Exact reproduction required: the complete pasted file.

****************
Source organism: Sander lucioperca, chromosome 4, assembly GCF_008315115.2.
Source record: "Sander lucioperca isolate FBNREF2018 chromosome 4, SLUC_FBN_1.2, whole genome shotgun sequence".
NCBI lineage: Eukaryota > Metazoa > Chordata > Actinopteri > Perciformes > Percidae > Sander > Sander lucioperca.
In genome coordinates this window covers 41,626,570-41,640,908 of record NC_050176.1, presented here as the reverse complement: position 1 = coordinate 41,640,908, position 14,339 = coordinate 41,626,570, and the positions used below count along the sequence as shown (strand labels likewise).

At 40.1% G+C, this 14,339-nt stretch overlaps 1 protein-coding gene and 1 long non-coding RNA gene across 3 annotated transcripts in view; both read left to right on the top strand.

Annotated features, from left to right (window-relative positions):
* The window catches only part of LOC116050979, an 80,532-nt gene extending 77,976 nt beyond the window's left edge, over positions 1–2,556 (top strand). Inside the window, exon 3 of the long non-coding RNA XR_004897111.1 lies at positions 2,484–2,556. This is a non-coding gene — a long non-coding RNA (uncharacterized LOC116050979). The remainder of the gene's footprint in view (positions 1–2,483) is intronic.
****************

Source organism: Sander lucioperca, chromosome 4, assembly GCF_008315115.2.
Source record: "Sander lucioperca isolate FBNREF2018 chromosome 4, SLUC_FBN_1.2, whole genome shotgun sequence".
NCBI lineage: Eukaryota > Metazoa > Chordata > Actinopteri > Perciformes > Percidae > Sander > Sander lucioperca.
In genome coordinates this window covers 41,626,570-41,640,908 of record NC_050176.1, presented here as the reverse complement: position 1 = coordinate 41,640,908, position 14,339 = coordinate 41,626,570, and the positions used below count along the sequence as shown (strand labels likewise).

At 40.1% G+C, this 14,339-nt stretch overlaps 1 protein-coding gene and 1 long non-coding RNA gene across 3 annotated transcripts in view; both read left to right on the top strand.

Annotated features, from left to right (window-relative positions):
* The window catches only part of LOC116050979, an 80,532-nt gene extending 77,976 nt beyond the window's left edge, over positions 1–2,556 (top strand). Inside the window, exon 3 of the long non-coding RNA XR_004897111.1 lies at positions 2,484–2,556. This is a non-coding gene — a long non-coding RNA (uncharacterized LOC116050979). The remainder of the gene's footprint in view (positions 1–2,483) is intronic.